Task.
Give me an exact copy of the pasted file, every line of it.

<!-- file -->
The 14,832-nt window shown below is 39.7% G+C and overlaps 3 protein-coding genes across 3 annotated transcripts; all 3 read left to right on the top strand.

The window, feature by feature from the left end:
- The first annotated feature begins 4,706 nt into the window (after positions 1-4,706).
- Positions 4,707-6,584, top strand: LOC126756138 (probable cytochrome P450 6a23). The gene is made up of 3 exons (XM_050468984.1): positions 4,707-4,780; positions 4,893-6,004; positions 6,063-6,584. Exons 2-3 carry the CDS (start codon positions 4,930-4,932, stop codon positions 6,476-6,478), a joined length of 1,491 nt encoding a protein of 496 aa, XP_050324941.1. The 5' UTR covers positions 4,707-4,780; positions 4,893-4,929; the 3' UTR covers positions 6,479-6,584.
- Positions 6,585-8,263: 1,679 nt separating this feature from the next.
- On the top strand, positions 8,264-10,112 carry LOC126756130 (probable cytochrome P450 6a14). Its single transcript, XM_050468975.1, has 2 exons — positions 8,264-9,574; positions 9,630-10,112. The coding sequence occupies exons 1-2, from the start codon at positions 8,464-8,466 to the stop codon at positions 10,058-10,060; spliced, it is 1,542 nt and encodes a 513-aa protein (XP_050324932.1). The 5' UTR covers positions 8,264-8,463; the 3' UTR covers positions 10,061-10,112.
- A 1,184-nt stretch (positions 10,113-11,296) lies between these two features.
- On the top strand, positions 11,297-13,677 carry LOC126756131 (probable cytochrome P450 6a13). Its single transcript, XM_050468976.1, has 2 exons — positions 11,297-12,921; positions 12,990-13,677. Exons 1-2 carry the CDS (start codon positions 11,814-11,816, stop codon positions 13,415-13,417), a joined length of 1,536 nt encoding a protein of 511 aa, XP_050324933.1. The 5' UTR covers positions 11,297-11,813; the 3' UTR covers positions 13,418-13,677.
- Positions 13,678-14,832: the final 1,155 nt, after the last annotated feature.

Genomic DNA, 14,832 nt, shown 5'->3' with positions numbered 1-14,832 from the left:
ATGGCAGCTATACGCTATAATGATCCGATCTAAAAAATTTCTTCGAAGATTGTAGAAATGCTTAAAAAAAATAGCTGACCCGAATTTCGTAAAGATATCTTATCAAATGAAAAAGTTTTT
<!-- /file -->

The 14,832-nt window shown below is 39.7% G+C and overlaps 3 protein-coding genes across 3 annotated transcripts; all 3 read left to right on the top strand.

The window, feature by feature from the left end:
- The first annotated feature begins 4,706 nt into the window (after positions 1-4,706).
- Positions 4,707-6,584, top strand: LOC126756138 (probable cytochrome P450 6a23). The gene is made up of 3 exons (XM_050468984.1): positions 4,707-4,780; positions 4,893-6,004; positions 6,063-6,584. Exons 2-3 carry the CDS (start codon positions 4,930-4,932, stop codon positions 6,476-6,478), a joined length of 1,491 nt encoding a protein of 496 aa, XP_050324941.1. The 5' UTR covers positions 4,707-4,780; positions 4,893-4,929; the 3' UTR covers positions 6,479-6,584.
- Positions 6,585-8,263: 1,679 nt separating this feature from the next.
- On the top strand, positions 8,264-10,112 carry LOC126756130 (probable cytochrome P450 6a14). Its single transcript, XM_050468975.1, has 2 exons — positions 8,264-9,574; positions 9,630-10,112. The coding sequence occupies exons 1-2, from the start codon at positions 8,464-8,466 to the stop codon at positions 10,058-10,060; spliced, it is 1,542 nt and encodes a 513-aa protein (XP_050324932.1). The 5' UTR covers positions 8,264-8,463; the 3' UTR covers positions 10,061-10,112.
- A 1,184-nt stretch (positions 10,113-11,296) lies between these two features.
- On the top strand, positions 11,297-13,677 carry LOC126756131 (probable cytochrome P450 6a13). Its single transcript, XM_050468976.1, has 2 exons — positions 11,297-12,921; positions 12,990-13,677. Exons 1-2 carry the CDS (start codon positions 11,814-11,816, stop codon positions 13,415-13,417), a joined length of 1,536 nt encoding a protein of 511 aa, XP_050324933.1. The 5' UTR covers positions 11,297-11,813; the 3' UTR covers positions 13,418-13,677.
- Positions 13,678-14,832: the final 1,155 nt, after the last annotated feature.

Genomic DNA, 14,832 nt, shown 5'->3' with positions numbered 1-14,832 from the left:
ATGGCAGCTATACGCTATAATGATCCGATCTAAAAAATTTCTTCGAAGATTGTAGAAATGCTTAAAAAAAATAGCTGACCCGAATTTCGTAAAGATATCTTATCAAATGAAAAAGTTTTT